After six months of dancing around each other, BAU team members JJ (A.J. Cook) and Reid (Matthew Gray Gubler) were forced to confront their feelings once and for all during Criminal Minds' two-hour season premiere on Wednesday. Did JJ mean what she said in her finale bombshell when she revealed, seemingly out of the blue, that she's been secretly in love with her friend and colleague? Turns out, JJ didn't exactly mean it when she told Reid, "I've always loved you," at gunpoint.
The truth behind JJ's confession surfaced in a bittersweet conversation between the two friends at the hospital, hours after JJ nearly died following a gunshot wound to the abdomen suffered during a tense standoff. Even more devastating, JJ confessed that she was happy with her husband and kids, but that things could have potentially turned romantic had she and Reid met under different circumstances. That is the sound of hearts breaking.
"We have to acknowledge what was said. And if Reid got hurt because of that confession, even if it wasn't a true confession, we need to acknowledge that," executive producer Erica Messer told ET of undoing JJ's bombshell. "I was really wanting to be protective of her character, because she's got a life that she loves. She has a husband and children, and these are things that Reid doesn't have. And so, it doesn't seem fair that she would say, 'Maybe in another world, we could have been something,' when she has that world already."
"But Reid doesn't hold any ill will toward her, and loves her all the same," she added. "So it was [about] protecting the two of them, so that that relationship that we all love so much doesn't get ruined because of something that was said in a very heightened moment."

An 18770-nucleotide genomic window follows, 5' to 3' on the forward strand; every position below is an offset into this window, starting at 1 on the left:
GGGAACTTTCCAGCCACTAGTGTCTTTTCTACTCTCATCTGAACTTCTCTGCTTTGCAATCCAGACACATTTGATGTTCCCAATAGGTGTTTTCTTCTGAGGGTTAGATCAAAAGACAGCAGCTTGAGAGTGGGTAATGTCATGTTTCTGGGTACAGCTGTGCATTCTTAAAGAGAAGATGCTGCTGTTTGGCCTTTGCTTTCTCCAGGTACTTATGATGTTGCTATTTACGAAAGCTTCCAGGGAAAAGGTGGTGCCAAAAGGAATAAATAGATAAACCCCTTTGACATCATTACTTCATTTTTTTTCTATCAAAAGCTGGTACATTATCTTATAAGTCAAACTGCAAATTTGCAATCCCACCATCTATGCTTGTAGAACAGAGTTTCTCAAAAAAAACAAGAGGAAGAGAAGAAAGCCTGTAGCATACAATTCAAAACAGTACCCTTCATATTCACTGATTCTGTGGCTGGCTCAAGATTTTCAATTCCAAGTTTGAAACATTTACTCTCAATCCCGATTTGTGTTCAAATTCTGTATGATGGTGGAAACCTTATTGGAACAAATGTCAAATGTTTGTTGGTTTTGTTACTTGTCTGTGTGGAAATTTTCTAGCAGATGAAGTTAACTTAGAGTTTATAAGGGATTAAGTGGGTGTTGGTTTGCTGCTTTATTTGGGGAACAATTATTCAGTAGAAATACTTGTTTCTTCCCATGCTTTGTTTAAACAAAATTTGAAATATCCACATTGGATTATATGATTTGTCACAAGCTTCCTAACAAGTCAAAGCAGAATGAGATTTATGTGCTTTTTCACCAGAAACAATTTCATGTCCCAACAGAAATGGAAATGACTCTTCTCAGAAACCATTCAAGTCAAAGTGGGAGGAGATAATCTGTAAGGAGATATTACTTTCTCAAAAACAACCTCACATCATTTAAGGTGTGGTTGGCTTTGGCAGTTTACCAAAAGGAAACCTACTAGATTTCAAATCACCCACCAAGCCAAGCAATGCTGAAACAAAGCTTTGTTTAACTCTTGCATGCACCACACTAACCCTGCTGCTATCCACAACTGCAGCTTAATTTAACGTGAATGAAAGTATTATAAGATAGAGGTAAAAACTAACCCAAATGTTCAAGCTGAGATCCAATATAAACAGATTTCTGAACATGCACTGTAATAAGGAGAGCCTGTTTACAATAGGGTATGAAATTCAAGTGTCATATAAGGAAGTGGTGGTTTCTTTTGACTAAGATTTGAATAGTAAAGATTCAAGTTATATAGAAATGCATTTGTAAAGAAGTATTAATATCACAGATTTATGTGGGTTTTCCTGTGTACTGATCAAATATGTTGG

ET: How much discussion did you have in the writers' room about actually exploring a relationship between JJ and Reid? Was that ever a real possibility?
Erica Messer: No, we knew this would never be a will they-won't they story. We never wanted to explore that. It just didn't feel true to them.
Their conversation at the hospital was a difficult one for them to have. What did you want to convey in that moment?
To acknowledge the life is messy, love is messy. In another world, in another time, maybe they could have been... It would be false not to acknowledge that. At the same time, it's such a deep conversation for them to have. And I think, ultimately, just showing that their love for one another rises above all of that. And I think she's asking for forgiveness in that scene and he's saying there's no need for that. It shows that there is no real road map for love. It just is what it is, and it's messy and beautiful and heartbreaking. All of that.